Bill Gross Endorsement Fails to Lift Emerging Markets Bond ETFs
The PIMCO founder's bullish view of the Mexican currency is not doing much today to help those ETFs that feature noticeable allocations to Mexican debt.
With that sentiment being widely known throughout global bond markets, that might be the reason more bullish comment from Gross about the Mexican peso are not doing much today to lift ETFs that are heavy on Mexican bonds.
On Tuesday, Gross, founder of PIMCO, took to Twitter to praise Mexico's low debt levels and stability in its target lending rate.
Peso fondness is nothing new from Gross. Last year, the bond manager said investors should favor "clean dirty shirt sovereigns (US, Mexico and Brazil)."
Still, Gross reiterating his bullish view of the Mexican currency is not doing much today to help those ETFs that feature noticeable allocations to Mexican debt. Of that group, only the Market Vectors LatAm Aggregate Bond ETF (NYSEARCA:BONO) is trading higher today and only modestly so.
The unheralded BONO has a 14.5 percent weight to peso-denominated Mexican sovereign debt. BONO has an average modified duration of 5.89 years and a 30-day SEC yield of 4.71 percent.
The iShares Emerging Markets Local Currency Bond Fund (NYSEARCA:LEMB) is trading slightly lower today. That ETF features a 7.41 percent weight to peso-denominated bonds, but investors should note South Korea and Brazil dominate this ETF, combing for 34 percent of its weight.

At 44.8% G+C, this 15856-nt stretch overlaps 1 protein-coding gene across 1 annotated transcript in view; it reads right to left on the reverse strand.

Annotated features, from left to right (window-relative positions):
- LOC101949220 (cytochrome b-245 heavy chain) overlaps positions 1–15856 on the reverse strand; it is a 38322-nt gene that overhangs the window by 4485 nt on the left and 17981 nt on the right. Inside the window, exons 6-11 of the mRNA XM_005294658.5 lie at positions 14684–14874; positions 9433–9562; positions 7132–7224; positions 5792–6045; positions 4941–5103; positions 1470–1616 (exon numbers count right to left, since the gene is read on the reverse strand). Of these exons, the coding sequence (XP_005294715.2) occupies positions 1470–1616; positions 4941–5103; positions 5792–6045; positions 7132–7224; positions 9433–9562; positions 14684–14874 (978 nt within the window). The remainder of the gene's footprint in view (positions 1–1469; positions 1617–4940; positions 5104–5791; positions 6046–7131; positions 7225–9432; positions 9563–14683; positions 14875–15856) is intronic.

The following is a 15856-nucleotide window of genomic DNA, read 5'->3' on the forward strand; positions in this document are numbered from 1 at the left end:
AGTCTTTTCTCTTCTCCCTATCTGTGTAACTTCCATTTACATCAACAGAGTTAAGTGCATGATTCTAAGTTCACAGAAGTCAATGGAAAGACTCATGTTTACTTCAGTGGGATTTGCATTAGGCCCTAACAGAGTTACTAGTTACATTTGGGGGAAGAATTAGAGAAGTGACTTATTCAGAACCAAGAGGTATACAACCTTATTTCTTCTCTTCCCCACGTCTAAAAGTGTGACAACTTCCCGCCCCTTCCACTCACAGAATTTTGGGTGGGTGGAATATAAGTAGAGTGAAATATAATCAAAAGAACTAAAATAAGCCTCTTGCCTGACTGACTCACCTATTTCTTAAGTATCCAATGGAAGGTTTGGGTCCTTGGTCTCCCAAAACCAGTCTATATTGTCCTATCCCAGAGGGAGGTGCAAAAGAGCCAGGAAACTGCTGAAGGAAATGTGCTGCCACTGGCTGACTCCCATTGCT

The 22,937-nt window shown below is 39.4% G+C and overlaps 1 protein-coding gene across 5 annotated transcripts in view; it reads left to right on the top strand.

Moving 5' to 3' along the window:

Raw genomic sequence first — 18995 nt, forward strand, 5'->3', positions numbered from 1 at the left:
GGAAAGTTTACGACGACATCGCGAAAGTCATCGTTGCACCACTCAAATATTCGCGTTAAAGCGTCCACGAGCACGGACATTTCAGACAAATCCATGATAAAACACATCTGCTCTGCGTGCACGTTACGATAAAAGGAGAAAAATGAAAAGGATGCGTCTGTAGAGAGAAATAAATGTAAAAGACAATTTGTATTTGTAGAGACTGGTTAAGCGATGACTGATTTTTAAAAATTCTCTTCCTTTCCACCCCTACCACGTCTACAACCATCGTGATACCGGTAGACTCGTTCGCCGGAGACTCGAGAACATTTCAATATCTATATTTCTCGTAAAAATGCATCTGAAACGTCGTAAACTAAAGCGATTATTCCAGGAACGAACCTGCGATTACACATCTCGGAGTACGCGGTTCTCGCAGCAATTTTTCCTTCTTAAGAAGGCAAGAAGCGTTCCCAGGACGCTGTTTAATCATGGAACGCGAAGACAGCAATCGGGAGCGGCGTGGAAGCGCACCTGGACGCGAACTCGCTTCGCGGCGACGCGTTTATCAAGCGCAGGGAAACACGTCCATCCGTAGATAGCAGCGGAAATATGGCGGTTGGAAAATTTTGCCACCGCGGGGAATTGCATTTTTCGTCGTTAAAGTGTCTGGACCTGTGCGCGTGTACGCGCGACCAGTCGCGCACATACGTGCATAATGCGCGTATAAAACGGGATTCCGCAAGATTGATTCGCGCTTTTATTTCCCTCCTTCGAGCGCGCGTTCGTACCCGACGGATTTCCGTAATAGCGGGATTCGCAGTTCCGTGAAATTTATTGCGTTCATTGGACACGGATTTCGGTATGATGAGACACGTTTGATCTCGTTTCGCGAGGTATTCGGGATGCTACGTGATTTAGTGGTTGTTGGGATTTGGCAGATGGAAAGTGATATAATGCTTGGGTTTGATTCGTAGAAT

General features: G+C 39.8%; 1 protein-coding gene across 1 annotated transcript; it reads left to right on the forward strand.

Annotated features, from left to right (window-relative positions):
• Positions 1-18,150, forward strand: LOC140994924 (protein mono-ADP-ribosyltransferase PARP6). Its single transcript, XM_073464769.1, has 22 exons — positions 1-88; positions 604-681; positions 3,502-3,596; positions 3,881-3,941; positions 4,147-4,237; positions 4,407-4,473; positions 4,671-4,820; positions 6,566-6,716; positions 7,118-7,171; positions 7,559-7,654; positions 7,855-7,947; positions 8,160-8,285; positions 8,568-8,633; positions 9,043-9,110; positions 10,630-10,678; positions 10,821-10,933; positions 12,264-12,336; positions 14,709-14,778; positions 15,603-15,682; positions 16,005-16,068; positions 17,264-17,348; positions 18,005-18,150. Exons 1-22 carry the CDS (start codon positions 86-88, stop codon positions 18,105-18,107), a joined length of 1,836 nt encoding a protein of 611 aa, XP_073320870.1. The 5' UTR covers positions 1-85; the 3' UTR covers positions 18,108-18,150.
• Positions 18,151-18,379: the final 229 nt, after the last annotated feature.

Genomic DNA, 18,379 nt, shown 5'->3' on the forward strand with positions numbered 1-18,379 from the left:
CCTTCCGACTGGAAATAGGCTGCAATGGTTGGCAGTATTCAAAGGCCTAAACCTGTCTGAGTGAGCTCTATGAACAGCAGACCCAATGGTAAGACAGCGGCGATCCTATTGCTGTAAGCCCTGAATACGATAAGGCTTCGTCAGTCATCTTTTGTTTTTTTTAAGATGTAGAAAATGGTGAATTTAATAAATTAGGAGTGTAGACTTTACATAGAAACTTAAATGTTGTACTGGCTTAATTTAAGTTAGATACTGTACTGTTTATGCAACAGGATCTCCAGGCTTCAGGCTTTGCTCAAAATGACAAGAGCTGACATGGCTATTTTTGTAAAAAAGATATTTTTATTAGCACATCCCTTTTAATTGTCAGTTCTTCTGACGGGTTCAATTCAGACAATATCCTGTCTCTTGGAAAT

Those looking exposure to Mexican bonds without a full regional commitment to Latin America can consider the WisdomTree Emerging Markets Local Debt Fund (NYSEARCA:ELD). ELD, the second-largest actively managed ETF on the market today, allocates about 10.6 percent of its weight to peso-denominated bonds making the peso the ETF's largest currency holding. About 88 percent of ELD's holdings are rated investment-grade. ELD is off a quarter of a percent today.
On above average turnover, the SPDR Barclays Emerging Markets Local Bond ETF (NYSEARCA:EBND) is lower by nearly 0.7 percent, making it Wednesday's worst offender of the Mexico bond ETFs mentioned here. Mexico is EBND's third-largest country at nearly nine percent, trailing Brazil and South Korea.
South Korea could be the issue with EBND and LEMB today because on Tuesday the country's Financial Supervisory Service said foreign investors pulled $2.59 billion out of the country's financial markets last month, the highest level since December 2011, Reuters reported.Below, find some more great ETF and market content from Benzinga:
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